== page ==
This book documents how China's rural people remember the great famine of Maoist rule, which proved to be the worst famine in modern world history. Ralph A. Thaxton, Jr., sheds new light on how China's socialist rulers drove rural dwellers to hunger and starvation, on how powerless villagers formed resistance to the corruption and coercion of collectivization, and on how their hidden and contentious acts, both individual and concerted, allowed them to survive and escape the predatory grip of leaders and networks in the thrall of Mao's authoritarian plan for a full-throttle realization of communism - a plan that engendered an unprecedented disaster for rural families. Based on his study of a rural village's memories of the famine, Thaxton argues that these memories persisted long after the events of the famine and shaped rural resistance to the socialist state, both before and after the post-Mao era of reform.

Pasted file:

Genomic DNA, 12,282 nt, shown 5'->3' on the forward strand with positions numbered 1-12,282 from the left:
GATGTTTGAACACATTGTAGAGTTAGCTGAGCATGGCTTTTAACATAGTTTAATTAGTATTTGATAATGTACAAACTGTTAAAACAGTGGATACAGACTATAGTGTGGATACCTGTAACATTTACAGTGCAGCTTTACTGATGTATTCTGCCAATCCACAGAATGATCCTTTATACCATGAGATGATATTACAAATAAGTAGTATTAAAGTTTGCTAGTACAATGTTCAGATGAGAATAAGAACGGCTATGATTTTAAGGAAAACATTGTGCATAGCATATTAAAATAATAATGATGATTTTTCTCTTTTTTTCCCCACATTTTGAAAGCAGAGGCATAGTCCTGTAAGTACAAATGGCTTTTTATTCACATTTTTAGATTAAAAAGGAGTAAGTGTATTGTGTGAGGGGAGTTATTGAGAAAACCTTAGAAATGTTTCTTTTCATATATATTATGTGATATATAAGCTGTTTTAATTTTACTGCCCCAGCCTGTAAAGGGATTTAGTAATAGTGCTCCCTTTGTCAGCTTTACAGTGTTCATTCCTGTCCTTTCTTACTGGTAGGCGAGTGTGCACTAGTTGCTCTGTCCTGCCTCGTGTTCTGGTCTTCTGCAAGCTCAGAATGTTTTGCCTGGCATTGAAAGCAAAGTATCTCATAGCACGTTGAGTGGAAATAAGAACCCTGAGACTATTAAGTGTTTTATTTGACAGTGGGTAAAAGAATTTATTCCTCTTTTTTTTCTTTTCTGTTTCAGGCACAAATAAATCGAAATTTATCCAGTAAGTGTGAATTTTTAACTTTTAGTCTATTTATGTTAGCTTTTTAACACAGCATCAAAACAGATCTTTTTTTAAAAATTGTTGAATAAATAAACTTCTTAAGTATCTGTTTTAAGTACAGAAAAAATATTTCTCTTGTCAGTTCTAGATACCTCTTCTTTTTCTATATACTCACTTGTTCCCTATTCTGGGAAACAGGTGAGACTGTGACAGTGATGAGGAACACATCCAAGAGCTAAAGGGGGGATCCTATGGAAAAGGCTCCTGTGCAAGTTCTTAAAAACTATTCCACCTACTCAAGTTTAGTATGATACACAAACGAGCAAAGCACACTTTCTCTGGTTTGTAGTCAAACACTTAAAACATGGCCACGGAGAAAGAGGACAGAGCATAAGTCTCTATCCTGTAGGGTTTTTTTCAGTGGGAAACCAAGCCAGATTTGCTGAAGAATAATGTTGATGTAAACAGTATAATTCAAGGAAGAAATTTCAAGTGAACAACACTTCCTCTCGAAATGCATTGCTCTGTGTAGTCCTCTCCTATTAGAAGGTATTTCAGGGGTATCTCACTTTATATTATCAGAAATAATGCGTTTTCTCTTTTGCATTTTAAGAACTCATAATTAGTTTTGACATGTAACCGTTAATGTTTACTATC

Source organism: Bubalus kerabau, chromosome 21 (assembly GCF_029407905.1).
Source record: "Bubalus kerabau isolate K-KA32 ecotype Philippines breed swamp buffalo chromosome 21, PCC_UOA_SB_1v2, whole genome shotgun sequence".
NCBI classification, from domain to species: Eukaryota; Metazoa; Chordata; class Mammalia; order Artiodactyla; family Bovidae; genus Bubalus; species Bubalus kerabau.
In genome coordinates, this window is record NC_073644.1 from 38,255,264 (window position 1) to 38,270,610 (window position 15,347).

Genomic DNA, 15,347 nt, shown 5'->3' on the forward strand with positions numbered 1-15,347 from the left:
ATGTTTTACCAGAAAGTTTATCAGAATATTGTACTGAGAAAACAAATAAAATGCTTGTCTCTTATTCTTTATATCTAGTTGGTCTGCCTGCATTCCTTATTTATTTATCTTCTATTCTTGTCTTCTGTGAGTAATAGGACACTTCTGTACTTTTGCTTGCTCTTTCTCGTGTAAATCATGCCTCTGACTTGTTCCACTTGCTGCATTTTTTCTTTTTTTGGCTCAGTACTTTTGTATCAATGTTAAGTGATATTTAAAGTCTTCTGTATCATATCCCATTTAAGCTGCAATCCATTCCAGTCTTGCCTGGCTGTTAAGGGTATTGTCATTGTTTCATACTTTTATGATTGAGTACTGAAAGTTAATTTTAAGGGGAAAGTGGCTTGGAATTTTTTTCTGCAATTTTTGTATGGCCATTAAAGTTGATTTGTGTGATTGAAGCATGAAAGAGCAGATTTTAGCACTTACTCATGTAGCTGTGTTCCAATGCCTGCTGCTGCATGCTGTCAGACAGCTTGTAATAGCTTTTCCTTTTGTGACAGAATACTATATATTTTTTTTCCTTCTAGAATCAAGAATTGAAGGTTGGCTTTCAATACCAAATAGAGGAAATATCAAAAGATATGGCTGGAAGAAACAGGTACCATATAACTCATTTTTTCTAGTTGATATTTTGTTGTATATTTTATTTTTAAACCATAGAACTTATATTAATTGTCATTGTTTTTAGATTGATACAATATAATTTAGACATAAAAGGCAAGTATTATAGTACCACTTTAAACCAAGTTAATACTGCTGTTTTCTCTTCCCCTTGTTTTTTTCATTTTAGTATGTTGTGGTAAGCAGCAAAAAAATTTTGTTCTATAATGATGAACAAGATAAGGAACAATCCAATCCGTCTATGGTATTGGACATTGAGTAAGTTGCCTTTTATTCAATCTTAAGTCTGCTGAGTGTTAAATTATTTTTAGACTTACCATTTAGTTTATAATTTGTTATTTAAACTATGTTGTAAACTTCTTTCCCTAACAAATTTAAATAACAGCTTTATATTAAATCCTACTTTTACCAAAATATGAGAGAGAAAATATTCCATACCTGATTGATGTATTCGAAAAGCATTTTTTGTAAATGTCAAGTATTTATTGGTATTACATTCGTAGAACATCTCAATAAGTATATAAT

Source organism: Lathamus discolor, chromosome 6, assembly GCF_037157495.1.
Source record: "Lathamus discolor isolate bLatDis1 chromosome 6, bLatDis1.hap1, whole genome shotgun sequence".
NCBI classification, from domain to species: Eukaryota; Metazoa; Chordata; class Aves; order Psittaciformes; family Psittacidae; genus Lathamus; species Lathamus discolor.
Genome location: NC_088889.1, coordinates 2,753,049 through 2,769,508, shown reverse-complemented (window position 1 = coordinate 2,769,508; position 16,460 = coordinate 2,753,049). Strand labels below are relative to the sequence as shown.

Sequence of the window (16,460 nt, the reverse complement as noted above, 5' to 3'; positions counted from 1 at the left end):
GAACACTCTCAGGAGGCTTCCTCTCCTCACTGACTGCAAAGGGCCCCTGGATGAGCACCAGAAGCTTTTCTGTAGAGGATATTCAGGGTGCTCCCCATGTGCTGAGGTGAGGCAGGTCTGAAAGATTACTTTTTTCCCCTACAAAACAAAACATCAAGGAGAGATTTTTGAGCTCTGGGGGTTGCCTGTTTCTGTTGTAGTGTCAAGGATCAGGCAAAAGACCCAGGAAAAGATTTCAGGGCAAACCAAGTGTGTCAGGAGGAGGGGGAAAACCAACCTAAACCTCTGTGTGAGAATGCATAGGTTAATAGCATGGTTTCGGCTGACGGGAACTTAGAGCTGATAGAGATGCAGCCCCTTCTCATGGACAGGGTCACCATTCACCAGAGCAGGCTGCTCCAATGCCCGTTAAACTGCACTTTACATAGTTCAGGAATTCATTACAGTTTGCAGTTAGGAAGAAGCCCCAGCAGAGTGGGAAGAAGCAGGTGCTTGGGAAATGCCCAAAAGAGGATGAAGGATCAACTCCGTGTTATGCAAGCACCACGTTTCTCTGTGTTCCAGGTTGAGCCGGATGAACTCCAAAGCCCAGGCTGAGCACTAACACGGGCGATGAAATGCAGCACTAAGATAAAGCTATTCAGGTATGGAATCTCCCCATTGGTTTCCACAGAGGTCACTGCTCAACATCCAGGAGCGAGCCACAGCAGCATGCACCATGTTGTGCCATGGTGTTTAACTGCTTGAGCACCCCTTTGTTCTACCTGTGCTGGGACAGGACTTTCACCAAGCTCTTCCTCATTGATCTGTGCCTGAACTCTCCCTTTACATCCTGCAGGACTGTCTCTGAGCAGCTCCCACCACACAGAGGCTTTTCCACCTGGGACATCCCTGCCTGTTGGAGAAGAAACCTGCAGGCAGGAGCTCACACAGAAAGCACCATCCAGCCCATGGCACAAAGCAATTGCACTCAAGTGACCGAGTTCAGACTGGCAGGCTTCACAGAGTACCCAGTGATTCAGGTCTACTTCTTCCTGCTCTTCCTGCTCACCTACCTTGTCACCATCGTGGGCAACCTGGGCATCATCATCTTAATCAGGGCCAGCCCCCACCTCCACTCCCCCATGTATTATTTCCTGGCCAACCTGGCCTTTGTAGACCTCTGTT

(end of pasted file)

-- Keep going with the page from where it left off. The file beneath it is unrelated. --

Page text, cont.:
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(234mm x 156mm x 30mm)
Cambridge University Press
Publisher: Cambridge University Press
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Author Biography - Ralph A. Thaxton
Ralph A. Thaxton, Jr, is a Professor of Politics and the Chairman of the East Asian Studies Program at Brandeis University. He is the author of Salt of the Earth: The Political Origins of Peasant Protest in China (1977) and China Turned Rightside Up: Revolutionary Legitimacy in the Peasant World (1983). He was named a Post-Doctoral Fellow at the University of California Berkeley Center for Chinese Studies (1974-5) and a Fellow at the Institute for Advanced Study (2002) and has won numerous prizes and fellowships, including a Harry Frank Guggenheim Fellowship, a Chang Ching-kuo Foundation International Fellowship, and the United States Institute of Peace Fellowship.